AFSCME's demands would cost Illinois taxpayers an additional $3 billion over the course of the contract.
Five men and women depend on Jim Andersen. Each of the five has a severe mental illness, which is why they live at the Choate Mental Health and Developmental Center in Anna.
Throughout the day, Andersen ensures they are fed. He helps them go to the bathroom. He makes sure they stay safe and as comfortable as possible. This is typically thankless work.
But Andersen’s union does not reflect his level of care and selflessness.
In fact, the American Federation of State, County and Municipal Employees, or AFSCME, is clinging to a list of outrageous demands regardless of cost to taxpayers – even at the expense of its own membership.
The union, House Speaker Mike Madigan and Senate President John Cullerton are now crying foul over negotiations with Gov. Bruce Rauner’s administration. “Don’t Dictate, Negotiate” is the common chorus.
That’s an absurd framing of the historical power dynamics in Springfield, where AFSCME typically demands and receives whatever it wants with little friction.
The length and cost of negotiations thus far is already insulting to Illinoisans. And AFSCME has acted like a spoiled child at the bargaining table.
The union and the state met in 24 bargaining sessions for a total of 67 days over the course of the current contract negotiations. Throughout, AFSCME stuck to demands that would cost Illinois taxpayers an additional $3 billion over the course of the contract, despite the following:
- Illinois state workers are the highest paid in the nation when adjusted for cost of living.
- They pay bronze-level prices for platinum-level health insurance.
- Many retirees receive free health insurance for life.
- Their contract already includes a 37.5-hour workweek for many employees and lax disciplinary procedures.
Surely there’s some wiggle room for negotiation. But AFSCME doesn’t want to budge.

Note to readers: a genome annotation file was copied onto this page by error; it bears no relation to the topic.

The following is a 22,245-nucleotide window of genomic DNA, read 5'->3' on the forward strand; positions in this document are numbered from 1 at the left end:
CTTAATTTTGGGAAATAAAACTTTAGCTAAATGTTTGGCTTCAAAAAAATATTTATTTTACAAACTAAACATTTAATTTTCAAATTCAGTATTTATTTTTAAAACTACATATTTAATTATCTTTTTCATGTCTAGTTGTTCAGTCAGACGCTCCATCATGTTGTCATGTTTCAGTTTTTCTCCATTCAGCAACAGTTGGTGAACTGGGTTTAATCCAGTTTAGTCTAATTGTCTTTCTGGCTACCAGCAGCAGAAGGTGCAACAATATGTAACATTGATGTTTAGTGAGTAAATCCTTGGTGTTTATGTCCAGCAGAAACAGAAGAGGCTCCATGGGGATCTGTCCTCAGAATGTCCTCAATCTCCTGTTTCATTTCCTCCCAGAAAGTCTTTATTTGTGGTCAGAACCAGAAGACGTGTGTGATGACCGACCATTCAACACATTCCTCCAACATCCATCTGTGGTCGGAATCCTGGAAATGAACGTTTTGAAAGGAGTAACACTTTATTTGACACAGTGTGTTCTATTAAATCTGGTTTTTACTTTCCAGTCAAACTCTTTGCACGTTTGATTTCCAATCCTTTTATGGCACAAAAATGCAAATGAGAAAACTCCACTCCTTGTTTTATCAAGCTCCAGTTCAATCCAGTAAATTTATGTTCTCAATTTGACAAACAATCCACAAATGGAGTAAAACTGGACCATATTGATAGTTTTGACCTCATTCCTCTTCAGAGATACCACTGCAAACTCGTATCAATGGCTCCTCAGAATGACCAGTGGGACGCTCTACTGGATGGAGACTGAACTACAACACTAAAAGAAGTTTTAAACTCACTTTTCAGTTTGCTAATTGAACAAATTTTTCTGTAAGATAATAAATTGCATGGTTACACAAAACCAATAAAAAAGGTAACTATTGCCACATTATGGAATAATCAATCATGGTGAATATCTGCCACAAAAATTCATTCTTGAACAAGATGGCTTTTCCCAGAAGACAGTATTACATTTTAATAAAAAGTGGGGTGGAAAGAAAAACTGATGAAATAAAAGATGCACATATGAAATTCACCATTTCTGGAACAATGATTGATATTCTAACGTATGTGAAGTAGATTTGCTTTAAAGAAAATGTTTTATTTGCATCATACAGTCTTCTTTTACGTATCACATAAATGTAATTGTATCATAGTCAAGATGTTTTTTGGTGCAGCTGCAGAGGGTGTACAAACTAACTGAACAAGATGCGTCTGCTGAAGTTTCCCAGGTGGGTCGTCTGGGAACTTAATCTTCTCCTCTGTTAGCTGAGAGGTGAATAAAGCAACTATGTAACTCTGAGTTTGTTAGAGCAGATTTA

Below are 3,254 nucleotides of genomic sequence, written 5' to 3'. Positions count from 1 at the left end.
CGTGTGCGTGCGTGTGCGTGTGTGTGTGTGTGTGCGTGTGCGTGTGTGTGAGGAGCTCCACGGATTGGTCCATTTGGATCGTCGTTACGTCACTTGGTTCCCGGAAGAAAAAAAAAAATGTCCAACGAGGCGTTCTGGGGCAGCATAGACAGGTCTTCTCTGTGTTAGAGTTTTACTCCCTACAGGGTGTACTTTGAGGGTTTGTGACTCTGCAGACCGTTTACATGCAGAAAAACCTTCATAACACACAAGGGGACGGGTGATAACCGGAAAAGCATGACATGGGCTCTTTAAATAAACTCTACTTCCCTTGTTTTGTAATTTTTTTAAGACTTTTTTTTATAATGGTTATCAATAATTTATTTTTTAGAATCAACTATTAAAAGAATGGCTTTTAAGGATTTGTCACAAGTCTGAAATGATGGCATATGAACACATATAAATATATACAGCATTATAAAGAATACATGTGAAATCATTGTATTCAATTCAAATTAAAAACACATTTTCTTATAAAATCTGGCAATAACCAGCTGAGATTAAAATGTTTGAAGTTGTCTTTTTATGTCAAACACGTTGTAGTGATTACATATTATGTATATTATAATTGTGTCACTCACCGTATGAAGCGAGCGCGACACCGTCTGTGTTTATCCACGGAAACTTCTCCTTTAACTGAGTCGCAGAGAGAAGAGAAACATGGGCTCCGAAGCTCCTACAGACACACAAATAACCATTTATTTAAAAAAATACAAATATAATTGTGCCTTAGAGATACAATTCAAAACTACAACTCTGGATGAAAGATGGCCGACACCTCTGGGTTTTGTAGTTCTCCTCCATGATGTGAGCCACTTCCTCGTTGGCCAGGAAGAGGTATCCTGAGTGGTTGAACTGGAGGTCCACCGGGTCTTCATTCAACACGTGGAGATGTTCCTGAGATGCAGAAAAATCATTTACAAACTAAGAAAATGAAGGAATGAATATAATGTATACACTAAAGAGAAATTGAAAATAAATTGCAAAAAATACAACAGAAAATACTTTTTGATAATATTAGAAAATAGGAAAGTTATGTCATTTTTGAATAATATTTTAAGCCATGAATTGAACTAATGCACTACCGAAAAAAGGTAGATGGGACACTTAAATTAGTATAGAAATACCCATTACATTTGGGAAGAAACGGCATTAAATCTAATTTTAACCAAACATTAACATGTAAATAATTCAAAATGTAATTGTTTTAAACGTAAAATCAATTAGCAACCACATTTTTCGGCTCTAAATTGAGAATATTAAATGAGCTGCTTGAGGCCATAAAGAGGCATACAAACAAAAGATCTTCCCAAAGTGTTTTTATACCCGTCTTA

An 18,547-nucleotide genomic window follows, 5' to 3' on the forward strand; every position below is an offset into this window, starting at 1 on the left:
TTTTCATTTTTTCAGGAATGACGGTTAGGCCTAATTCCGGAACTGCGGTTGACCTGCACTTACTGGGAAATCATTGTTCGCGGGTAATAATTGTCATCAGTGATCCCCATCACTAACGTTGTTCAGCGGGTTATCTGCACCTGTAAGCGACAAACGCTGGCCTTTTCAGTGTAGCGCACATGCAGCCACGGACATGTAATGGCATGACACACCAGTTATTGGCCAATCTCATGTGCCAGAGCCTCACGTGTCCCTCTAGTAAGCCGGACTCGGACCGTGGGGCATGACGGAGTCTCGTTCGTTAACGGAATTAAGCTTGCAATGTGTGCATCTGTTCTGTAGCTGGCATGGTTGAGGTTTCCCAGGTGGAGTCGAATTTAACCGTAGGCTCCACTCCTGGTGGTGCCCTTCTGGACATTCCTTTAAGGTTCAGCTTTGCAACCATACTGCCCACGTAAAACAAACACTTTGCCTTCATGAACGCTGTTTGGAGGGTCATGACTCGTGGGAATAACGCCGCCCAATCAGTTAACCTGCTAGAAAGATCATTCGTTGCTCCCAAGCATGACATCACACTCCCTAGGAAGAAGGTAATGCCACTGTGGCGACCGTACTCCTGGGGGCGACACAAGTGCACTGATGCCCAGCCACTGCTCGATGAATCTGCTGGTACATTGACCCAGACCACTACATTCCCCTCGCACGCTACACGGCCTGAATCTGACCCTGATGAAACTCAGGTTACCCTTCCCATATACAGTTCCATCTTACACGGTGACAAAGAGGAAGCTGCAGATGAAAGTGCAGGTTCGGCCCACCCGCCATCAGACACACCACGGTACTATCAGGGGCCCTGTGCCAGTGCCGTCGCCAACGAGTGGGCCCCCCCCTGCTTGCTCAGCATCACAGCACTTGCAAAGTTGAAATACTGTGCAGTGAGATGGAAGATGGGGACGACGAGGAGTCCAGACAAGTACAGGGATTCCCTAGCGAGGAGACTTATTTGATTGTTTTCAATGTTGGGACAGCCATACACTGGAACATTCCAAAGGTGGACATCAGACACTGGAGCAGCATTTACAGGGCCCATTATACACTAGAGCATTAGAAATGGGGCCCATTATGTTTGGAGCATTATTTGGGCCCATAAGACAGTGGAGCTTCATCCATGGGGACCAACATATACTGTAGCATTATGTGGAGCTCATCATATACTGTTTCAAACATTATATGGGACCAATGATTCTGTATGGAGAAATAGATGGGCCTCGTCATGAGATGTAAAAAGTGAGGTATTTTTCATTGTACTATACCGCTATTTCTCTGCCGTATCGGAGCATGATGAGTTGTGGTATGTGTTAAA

“I have nothing else to say and am not interested in hearing what you have to say at this point – carry that message back to your principals,” AFSCME’s chief negotiator said at the close of one bargaining session.
Does that sound like someone willing to compromise?
Rauner requested the contract talks be declared at impasse, so negotiations could finally be brought to a close. Administrative law judge Sarah Kerley ruled impasse existed on several issues, writing, “ … the [u]nion’s conduct calls into question its commitment to reaching an agreement through bargaining.”
After that ruling, Rauner moved to implement some parts of the state’s last, best offer, such as $1,000 performance bonuses and bereavement leave. But the union began filing lawsuits across the state to block those actions. St. Clair Circuit Judge Robert LeChien promptly issued a temporary restraining order preventing the governor from imposing those reforms.
Andersen, for one, is fed up with the stalling tactics. And he thinks fighting for richer benefits is disrespectful to Illinoisans who don’t work for the state.
“I think AFSCME has anything but the health of its members’ state at heart,” he said. “I’m not one to stick by all these added benefits people have gotten from the union, because it’s unfair to all the other citizens who pay taxes through the nose so I can sit pretty. I don’t want to be selfish, but here’s a union that wants to hold the state over a barrel.”
If only he had a seat at the bargaining table.
Andersen formerly earned a living making signs, and understands the difficulties Illinoisans are facing in the private sector. For instance, Illinois manufacturing workers are experiencing the worst jobs recovery in the entire Midwest, according to data from the Bureau of Labor Statistics. The unemployment rate also remains the highest in the region.
Still, Andersen is witnessing a growing uneasiness among his AFSCME-member co-workers, who naturally are eager to receive $1,000 checks before Christmas, but instead hear talk of the union’s fight against those bonuses, and of a potential strike.
Andersen said a strike could be harmful to the men and women he cares for at Choate. In his line of work, success requires strong relationships and consistency of care.
“The impression I get is that most people don’t want to strike,” he said.
“But we have union reps ramping up the pressure. I don’t think that’s fair to us. We’re all in this together, and if we don’t act like we’re all in this together we’ll never get out of it.”
Carry that message back to your principals.